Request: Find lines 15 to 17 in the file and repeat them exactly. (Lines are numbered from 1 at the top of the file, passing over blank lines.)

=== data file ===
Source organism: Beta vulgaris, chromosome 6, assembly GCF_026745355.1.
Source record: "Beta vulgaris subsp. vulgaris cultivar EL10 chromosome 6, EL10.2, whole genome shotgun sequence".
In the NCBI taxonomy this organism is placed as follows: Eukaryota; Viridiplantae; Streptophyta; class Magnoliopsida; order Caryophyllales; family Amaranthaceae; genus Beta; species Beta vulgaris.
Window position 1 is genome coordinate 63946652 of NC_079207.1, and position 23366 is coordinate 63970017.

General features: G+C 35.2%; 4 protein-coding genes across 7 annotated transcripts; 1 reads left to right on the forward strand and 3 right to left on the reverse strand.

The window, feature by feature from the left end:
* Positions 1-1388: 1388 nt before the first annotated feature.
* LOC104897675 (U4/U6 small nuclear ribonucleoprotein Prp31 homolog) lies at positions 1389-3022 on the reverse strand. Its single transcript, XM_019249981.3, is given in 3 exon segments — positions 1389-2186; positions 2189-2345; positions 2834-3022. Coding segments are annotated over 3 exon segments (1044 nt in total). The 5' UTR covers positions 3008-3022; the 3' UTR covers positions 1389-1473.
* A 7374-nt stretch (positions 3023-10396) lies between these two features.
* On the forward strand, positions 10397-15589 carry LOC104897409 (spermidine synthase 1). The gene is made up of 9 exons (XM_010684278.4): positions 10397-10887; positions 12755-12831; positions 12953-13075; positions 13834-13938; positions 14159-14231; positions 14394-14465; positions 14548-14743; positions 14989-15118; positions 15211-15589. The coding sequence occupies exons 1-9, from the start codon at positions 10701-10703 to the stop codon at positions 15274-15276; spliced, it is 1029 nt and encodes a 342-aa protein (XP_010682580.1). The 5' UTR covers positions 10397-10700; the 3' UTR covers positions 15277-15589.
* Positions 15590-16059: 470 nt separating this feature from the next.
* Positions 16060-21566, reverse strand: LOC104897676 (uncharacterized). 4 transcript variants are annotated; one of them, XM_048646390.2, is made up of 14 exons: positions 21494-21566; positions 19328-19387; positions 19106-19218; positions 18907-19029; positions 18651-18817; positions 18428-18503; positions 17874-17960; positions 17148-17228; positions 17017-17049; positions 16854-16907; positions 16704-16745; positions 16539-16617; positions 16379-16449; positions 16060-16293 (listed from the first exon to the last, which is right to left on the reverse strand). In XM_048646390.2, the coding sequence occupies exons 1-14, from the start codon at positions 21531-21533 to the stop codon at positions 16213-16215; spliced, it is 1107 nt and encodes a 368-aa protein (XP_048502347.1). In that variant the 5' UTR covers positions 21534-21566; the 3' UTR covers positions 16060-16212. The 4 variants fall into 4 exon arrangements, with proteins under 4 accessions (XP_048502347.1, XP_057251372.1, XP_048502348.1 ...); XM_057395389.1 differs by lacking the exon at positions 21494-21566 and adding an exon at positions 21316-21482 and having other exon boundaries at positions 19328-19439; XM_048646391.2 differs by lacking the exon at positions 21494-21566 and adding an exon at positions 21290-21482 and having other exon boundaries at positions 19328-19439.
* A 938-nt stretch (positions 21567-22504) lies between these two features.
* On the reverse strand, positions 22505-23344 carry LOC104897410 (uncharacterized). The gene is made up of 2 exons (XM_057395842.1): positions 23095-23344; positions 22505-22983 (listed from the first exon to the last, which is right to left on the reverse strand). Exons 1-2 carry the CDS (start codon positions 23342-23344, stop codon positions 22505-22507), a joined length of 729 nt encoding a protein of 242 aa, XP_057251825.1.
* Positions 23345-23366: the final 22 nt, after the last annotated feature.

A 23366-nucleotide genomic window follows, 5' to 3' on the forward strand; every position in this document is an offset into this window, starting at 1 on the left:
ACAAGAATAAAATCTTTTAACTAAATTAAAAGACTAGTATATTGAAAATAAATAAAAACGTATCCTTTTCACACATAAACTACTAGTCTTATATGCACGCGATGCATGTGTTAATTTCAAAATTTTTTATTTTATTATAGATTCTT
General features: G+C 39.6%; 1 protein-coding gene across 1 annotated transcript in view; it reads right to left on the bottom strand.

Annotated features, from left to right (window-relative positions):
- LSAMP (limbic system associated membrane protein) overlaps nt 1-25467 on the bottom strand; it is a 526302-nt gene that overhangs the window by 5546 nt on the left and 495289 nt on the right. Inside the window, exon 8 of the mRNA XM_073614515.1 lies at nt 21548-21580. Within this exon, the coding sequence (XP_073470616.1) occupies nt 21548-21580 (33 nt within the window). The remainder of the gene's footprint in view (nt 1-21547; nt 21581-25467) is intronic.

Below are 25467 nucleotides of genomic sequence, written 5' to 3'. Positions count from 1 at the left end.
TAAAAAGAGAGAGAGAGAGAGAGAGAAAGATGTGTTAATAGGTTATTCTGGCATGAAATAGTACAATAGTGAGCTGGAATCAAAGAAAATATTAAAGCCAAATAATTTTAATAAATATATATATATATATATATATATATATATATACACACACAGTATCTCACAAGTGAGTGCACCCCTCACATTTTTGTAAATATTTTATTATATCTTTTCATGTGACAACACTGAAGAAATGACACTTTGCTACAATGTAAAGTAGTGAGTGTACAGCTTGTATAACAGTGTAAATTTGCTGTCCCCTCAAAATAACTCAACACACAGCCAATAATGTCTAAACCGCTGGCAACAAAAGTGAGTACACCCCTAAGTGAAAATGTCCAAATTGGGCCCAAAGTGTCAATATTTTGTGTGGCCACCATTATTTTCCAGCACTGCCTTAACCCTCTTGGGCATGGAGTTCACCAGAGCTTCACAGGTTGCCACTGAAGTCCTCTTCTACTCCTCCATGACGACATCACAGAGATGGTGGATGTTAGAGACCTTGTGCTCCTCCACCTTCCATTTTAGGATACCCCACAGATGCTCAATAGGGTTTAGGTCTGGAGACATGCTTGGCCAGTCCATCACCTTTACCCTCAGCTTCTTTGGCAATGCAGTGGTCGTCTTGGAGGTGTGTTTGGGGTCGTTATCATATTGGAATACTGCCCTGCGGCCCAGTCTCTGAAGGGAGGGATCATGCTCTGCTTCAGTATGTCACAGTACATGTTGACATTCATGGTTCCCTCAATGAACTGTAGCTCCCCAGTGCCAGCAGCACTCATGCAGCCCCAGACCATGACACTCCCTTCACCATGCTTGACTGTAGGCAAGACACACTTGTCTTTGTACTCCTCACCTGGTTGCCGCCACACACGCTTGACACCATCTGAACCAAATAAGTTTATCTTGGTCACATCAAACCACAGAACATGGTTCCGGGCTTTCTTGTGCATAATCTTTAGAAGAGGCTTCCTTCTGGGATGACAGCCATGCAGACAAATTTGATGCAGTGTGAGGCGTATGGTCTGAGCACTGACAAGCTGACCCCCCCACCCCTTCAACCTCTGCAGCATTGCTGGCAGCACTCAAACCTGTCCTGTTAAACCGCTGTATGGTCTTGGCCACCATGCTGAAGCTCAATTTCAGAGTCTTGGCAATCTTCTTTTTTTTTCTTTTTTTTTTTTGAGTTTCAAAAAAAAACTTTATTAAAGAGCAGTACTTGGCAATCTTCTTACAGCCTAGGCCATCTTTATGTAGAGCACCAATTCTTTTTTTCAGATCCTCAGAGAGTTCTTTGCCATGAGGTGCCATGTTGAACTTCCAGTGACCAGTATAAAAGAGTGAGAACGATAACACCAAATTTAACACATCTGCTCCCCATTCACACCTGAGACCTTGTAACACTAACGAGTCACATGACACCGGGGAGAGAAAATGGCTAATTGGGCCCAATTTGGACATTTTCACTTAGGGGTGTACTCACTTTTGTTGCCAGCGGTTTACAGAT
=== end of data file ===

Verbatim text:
* Positions 23345-23366: the final 22 nt, after the last annotated feature.

A 23366-nucleotide genomic window follows, 5' to 3' on the forward strand; every position in this document is an offset into this window, starting at 1 on the left:
ACAAGAATAAAATCTTTTAACTAAATTAAAAGACTAGTATATTGAAAATAAATAAAAACGTATCCTTTTCACACATAAACTACTAGTCTTATATGCACGCGATGCATGTGTTAATTTCAAAATTTTTTATTTTATTATAGATTCTT